Peter Liu has been with Deloitte’s Federal Consulting practice since 2006, and is currently a managing director leading programs in UAS and C-UAS. His consulting across multiple sectors covers the full lifecycle from policy analysis to strategy to systems integration and operationalizing new technologies. He also advises on making systems into a viable business, guiding acquisitions and supporting governmental agencies that seek to foster a high-tech-friendly environment.
Q: What trends are you seeing in the security area?
A: Clearly, security connectivity is a big topic. Especially as automation and AI increase, that creates lots of new challenges around cybersecurity. We’re also seeing trends in terms of balancing the emerging technologies against new legal requirements and restrictions. And there’s increased scrutiny on the origins and the manufacturing of these technologies.
Q: What are your observations about UAS and the various commercial sectors?
A: Agriculture and energy are probably two of the best ones: When you can fly to cover a wide range of geography without having to put a lot of manpower to it, those are ideal scenarios. With autonomous drones, the more AI and the less somebody’s constantly monitoring it, the more compelling that business case becomes.
There’s the pace of technology innovation, and public acceptance. Cybersecurity is clearly a big focus: secured connectivity issues, as well as supply chain issues and privacy. For our federal clients, I think it’s about keeping up with industry. It’s an industry that’s not only being driven by the traditional players but hundreds of new companies, which are bringing together not only innovative technologies but innovative business models. Securing those technologies and knowing what kind of regulations they want to put in place has been challenging.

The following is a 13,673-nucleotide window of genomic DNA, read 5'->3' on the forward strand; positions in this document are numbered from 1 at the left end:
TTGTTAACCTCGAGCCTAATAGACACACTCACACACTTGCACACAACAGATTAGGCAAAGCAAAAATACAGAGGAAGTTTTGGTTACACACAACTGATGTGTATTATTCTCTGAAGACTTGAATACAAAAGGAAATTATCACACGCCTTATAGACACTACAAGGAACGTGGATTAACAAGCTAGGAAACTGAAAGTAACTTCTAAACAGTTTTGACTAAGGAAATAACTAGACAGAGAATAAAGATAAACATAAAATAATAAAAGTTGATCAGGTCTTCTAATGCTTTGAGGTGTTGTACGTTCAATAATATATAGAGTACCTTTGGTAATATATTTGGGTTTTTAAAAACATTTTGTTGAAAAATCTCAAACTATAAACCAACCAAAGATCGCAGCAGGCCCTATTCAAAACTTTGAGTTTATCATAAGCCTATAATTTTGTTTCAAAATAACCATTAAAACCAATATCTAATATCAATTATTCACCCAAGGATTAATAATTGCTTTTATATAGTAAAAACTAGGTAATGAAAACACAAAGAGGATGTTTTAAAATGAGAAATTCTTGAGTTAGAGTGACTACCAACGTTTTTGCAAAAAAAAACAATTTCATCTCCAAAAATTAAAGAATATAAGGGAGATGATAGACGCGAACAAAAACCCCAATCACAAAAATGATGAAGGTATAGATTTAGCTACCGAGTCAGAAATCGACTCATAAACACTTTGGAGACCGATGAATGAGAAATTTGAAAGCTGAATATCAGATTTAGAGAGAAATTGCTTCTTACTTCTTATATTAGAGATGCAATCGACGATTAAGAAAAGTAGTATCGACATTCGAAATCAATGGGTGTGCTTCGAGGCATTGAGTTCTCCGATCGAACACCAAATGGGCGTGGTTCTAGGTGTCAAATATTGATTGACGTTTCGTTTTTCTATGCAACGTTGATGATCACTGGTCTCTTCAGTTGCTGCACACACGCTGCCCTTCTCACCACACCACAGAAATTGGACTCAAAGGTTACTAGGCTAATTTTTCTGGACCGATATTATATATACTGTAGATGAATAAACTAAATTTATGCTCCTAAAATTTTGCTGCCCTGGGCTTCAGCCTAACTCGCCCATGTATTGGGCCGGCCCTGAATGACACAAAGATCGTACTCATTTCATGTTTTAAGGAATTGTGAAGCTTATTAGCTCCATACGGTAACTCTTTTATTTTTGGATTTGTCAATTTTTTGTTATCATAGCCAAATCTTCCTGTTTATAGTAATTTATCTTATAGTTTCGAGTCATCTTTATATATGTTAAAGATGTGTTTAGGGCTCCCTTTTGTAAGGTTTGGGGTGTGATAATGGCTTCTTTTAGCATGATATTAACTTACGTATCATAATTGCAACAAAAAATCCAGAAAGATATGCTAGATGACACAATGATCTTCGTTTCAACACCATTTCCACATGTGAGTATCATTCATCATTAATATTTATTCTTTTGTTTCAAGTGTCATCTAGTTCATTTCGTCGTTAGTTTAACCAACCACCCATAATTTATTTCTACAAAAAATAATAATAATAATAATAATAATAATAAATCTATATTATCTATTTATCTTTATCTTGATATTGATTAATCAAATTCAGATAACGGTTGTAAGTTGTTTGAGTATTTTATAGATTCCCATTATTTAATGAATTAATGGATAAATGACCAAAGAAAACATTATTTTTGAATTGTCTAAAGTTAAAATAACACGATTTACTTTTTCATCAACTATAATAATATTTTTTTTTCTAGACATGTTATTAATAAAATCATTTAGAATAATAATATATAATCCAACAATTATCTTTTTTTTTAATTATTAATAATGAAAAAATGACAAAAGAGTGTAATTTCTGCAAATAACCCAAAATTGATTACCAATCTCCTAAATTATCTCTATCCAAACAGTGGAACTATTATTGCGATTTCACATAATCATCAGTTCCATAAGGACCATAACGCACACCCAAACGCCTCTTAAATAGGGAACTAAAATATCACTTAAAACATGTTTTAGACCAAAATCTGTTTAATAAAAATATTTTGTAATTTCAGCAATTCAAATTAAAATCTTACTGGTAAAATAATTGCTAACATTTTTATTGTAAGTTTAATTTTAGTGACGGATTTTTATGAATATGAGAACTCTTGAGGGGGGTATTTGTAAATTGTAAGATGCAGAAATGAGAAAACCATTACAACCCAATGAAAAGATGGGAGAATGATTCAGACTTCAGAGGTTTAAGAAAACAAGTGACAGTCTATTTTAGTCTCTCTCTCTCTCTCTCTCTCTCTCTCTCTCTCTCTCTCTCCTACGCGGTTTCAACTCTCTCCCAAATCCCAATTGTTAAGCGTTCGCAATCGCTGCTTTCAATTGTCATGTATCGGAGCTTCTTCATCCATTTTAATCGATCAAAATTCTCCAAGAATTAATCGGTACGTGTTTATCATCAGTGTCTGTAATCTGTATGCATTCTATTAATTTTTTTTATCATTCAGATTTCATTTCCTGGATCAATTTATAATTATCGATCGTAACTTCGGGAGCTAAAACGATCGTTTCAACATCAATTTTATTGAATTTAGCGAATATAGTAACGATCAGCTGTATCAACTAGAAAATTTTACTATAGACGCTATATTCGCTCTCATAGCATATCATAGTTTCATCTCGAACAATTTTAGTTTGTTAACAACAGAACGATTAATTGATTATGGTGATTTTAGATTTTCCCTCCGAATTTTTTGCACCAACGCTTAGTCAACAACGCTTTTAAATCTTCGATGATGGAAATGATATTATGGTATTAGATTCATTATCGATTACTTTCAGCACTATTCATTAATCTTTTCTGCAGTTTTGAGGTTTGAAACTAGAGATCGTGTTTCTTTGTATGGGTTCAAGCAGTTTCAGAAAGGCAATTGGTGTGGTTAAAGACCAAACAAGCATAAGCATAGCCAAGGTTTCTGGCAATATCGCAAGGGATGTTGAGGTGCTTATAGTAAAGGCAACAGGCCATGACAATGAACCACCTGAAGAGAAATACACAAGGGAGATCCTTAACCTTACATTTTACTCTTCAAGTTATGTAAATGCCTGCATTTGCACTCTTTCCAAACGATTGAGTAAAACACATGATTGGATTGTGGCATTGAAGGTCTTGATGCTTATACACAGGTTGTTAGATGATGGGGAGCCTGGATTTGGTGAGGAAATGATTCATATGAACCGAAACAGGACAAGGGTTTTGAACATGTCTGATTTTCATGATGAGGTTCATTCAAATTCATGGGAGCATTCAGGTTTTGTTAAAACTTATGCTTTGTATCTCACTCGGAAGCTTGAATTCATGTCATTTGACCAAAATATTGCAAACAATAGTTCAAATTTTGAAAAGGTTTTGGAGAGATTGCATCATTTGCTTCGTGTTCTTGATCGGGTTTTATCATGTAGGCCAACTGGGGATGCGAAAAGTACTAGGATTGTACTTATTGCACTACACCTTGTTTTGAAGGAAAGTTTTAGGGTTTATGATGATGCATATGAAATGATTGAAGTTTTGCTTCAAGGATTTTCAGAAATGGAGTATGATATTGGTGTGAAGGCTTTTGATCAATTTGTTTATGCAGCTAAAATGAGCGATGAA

Q: How do Deloitte’s Technology Scouting programs dovetail with these issues?
A: It’s a huge part of it. Deloitte Technology Scouting programs draw from thousands of public and proprietary data sources, putting data into a big analytic engine, which we call a sensing bridge. Then, our experts use that information to keep up to date. In the UAS and counter-UAS world, that has been hugely useful for our clients. The industry is incredibly dynamic, so whether that is a defense-oriented company looking at what kind of capabilities are being created, or a domestic company looking to make accurate decisions, or a state looking to say, ‘Hey, I’m interested in what areas I might invest in to attract the right kind of economic growth,’ that kind of information has been powerful.
Q: What key challenges do you see going forward?
A: One challenge would be clearly identified roles between federal as well as state and local stakeholders, a clear regulatory framework that outlines those roles to make sure the different players know what they’re authorized to do, what the different technology options are that can enter into the National Airspace while obviously maintaining safety. That complexity still exists, because the different players have not all come to a common framework that is nice and clean. In many cases, the best practices for defense are not always applicable for civilian use, so knowing and navigating those issues is important.
Q: And the opportunities?
A: It’s an incredible time to be in this business. There is that low barrier of entry. This technology and the newness of it allows for a lot of different innovation. The scale, the development, deployment of UAS—we’re even doing pro bono efforts in Africa as we look to do wonderful things that help with sustainability, with medical services and things like that. It really is a surprisingly global business.